Can we develop such a pure level of synchronicity and harmony with the Creator/Creation that 'the body-type becomes set forever more for better or worse till there is a 'new dispensation'?
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Pink Panther

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Re: Africa: Before Slavery

Post23 Dec 2016

Onthor wrote: - though I hear that the Buddhists have ways of seeking clarity and verification on the matter of 'who it is that has incarnated'.

That is a misunderstanding of how this is applied. There is a kung-an (Jap: koan) that is on these lines, meaning "who is it that is having this thought?” and similar themes, the idea being that the person asking that - in the present - is meant to be examining how s/he has become a different "self" to the one who asked it previously, every tiem one is conscious of self is an ”incarnation” of a different "self".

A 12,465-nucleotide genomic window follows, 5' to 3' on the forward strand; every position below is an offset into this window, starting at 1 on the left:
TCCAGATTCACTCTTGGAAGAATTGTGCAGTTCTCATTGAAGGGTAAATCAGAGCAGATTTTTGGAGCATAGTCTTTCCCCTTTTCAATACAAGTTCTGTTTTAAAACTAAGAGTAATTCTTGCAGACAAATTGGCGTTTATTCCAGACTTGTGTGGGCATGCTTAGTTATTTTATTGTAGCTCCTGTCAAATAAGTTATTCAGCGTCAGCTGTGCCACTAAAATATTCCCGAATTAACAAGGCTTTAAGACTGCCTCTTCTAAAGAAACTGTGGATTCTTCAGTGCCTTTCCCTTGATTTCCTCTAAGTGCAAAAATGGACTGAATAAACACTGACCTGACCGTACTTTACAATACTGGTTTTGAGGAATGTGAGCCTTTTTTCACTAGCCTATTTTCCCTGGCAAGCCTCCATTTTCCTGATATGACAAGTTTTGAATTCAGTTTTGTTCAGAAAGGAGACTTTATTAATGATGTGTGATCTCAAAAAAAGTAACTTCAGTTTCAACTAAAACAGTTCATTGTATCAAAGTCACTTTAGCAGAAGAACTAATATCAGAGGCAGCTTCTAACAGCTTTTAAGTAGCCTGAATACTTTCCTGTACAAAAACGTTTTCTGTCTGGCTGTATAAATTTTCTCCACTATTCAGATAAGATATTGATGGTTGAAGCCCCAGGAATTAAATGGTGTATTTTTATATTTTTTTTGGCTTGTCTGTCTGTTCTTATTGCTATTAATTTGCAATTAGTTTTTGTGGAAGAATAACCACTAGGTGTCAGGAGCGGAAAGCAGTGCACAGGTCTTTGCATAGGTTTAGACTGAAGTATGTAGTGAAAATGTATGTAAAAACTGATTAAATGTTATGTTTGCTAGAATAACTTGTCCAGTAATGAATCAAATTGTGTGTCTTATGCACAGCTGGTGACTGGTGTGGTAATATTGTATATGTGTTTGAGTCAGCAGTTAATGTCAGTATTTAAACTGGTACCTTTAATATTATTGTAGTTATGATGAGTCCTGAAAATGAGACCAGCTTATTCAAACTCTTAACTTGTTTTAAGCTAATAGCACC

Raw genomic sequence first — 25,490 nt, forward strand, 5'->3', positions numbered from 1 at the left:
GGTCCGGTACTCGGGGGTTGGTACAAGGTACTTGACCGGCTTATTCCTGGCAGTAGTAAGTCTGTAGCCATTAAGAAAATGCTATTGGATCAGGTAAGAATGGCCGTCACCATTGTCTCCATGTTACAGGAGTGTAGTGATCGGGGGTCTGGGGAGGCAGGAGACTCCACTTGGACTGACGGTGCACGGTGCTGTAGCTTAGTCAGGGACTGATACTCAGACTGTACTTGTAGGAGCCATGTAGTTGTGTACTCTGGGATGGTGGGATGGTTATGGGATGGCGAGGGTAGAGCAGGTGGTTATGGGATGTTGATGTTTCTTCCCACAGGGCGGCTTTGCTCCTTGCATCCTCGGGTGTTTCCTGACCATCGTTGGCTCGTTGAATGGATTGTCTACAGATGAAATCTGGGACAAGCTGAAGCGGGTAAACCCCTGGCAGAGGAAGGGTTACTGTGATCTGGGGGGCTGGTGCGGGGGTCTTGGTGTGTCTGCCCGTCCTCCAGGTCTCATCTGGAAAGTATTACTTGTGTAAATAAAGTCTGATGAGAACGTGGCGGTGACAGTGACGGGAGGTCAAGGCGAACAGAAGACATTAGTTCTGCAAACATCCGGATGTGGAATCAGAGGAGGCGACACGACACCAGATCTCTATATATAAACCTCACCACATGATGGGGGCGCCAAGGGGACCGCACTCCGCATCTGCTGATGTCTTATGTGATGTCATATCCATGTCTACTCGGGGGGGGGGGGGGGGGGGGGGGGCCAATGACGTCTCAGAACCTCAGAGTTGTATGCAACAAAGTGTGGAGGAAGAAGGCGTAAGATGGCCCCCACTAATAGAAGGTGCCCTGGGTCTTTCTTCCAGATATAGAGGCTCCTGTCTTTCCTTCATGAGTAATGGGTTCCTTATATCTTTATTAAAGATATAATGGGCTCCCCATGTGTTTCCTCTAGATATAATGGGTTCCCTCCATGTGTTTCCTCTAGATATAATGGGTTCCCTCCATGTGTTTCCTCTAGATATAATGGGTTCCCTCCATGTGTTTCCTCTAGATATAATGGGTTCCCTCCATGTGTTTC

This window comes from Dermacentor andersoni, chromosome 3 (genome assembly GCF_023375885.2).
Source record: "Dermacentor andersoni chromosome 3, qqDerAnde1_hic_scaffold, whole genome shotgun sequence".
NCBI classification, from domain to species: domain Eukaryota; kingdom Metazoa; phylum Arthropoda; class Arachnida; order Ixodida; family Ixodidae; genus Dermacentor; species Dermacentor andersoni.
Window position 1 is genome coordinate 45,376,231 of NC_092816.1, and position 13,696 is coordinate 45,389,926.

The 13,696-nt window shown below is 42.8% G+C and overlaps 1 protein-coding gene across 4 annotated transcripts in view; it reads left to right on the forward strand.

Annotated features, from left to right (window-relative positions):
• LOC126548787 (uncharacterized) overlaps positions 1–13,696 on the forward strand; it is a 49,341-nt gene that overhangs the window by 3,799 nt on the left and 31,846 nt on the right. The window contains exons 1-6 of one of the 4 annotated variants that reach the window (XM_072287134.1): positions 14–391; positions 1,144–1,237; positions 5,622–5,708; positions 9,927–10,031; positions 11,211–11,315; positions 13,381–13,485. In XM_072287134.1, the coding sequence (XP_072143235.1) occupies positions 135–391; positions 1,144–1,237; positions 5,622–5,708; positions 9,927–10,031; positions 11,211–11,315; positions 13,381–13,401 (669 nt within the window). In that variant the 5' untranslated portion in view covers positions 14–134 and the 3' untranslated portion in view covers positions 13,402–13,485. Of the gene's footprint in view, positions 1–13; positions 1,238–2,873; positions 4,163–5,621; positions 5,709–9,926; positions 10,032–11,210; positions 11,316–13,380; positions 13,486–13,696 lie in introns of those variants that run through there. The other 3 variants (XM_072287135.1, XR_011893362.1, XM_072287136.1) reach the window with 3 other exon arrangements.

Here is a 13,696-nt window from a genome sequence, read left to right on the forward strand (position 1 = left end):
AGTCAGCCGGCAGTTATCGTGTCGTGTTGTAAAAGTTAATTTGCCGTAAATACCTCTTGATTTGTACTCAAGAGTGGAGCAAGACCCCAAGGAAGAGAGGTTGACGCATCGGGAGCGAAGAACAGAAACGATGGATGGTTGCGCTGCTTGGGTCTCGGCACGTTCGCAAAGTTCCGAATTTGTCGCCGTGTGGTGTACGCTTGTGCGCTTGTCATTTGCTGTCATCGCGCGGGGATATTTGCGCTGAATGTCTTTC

Rememberthe three basic tenets of Buddhism, three marks of "existence" are :
In Buddhism, the three marks of existence are three characteristics (Pali: tilakkhaṇa; Sanskrit: trilakṣaṇa) of all existence and beings, namely 1. impermanence (anicca), 2. unsatisfactoriness (dukkha) and 3. non-self (Pali: anattā, Skt: anatman) [i.e. no permanent unchanging immaterial ’self’ or 'atman'

Also note - to incarnate is not the same as to 're-incarnate’.
Though incarnation is taken for granted within the BK philosophy very little is mentioned about how it is that one 'happens' to be born into a particular ethic group. Does anyone recall what Gyan has to say on this matter?